Homeless Link is one of the 21 voluntary sector members of the Department of Health funded Health and Wellbeing Alliance.
How can we improve people’s experience of social care?
We know that many people experiencing homelessness or living in supported housing can struggle to access services to address their care needs and want to ensure that everyone has a positive experience of social care. We are therefore looking for your views on some of the key principles in the consultation and the broader barriers to people accessing the social care services they need.
As social care services come under increased pressure, we know there can be a gap between what is written in legislation and guidance and what is happening on the ground. Our members see these challenges on a daily basis and the more information you can give us about what is happening locally, the stronger recommendations we can make to policy-makers.
We will use this information to draft a response to the NICE consultation to ensure their standards work to improve everyone’s experience of social care. Your responses will also help shape our future work on social care, including the green paper on social care funding expected later in the autumn and our membership of the Health and Wellbeing Alliance.
Access to services that respond to people’s circumstances
The standards reiterate that everyone should have access to social care services that are based on their needs and take account of their individual circumstances. Despite the 2014 Care Act introducing the right to an assessment for anyone with a care need, we know that people can struggle to access these assessments or articulate the support they would like to address their needs. For more information on this, read about the toolkit Voices of Stoke has developed to help people navigate the eligibility criteria in the assessment.
Once people have access to services, it is important that services can support people as individuals and use their strengths, preferences, and aspirations as a basis to provide that support. The standards also state that care planning processes should be responsive enough to adapt to changes in people’s circumstances. At a provider level, steps should be taken to involve people using services in designing, developing policies and protocols and improving services.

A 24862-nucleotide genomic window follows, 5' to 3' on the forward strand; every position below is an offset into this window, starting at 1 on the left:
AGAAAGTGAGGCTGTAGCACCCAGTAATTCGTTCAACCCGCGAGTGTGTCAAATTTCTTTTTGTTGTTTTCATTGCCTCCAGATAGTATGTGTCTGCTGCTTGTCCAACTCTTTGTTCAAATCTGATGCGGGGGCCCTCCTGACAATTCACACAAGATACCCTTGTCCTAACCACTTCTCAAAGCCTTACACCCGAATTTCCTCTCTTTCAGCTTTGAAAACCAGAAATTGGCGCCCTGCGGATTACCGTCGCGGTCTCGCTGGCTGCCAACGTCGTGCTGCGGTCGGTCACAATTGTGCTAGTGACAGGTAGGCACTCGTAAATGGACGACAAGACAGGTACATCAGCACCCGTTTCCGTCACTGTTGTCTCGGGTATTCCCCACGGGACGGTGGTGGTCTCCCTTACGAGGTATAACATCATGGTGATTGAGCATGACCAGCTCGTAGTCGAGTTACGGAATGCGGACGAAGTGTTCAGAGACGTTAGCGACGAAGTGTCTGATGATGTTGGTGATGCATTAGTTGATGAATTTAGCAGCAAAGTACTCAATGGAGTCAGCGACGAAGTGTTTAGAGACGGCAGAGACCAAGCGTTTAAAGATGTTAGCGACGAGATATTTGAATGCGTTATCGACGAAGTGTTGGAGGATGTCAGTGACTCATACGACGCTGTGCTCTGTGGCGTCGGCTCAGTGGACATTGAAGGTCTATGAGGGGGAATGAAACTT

1. In your experience, what are the key barriers to people accessing social care services? How might these be addressed?
2. What more could be done to ensure that people’s individual choices and preferences are taken into account in the delivery of their care?
3. Do you have any good practice examples of people with lived experience being involved in the design of social care services?
Enabling people to be in control of their care
A key theme in the standards is ensuring that people are supported to maintain their independence as far as possible. This is demonstrated in a number of ways in the document, ranging from supporting people to make decisions about their care, through to people taking control of the funding for their own care. The standards are clear that services should not make assumptions about people’s mental capacity and that people should have access to independent advocacy, as well as any other support they might need to participate fully in their care. It should also be made clear to people by local authorities that they can control the funding of their care through personal budgets and direct payments. More work needs to be done to understand what the uptake of personal budgets and direct payments has been among different groups, and we would be interested in any experience members have had of them.
4. What more could be done to support people to make informed decisions about their care i.e. accessible information, personal budgets, advocacy?
Continuity of care
People experiencing multiple and complex needs can be in touch with many different support services at any one time, which can lead to unnecessary duplication or key things falling through the gaps between services. The standards recommend that local authorities and service providers should consider assigning people a named coordinator to liaise with these different services and act as the first point of contact. Transitions between services are also identified as a key point where there can be breaks in care and Homeless Link’s work on hospital discharge highlighted the delays that can arise from a lack of joined-up care. Within services, every effort should be made to minimise the changes in people’s support and, if these are unavoidable, people should be informed of the changes and there should be a thorough handover.
5. What can be done to minimise breaks in people’s care and smoother transitions through services?
If you have thoughts on any of these questions, or broader issues around social care you would like to raise, please contact Paula on email@example.com by Thursday 28 September so we can make a submission to NICE ahead of their deadline.
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Paula is policy manager at Homeless Link and leads on the Supported Housing Alliance.
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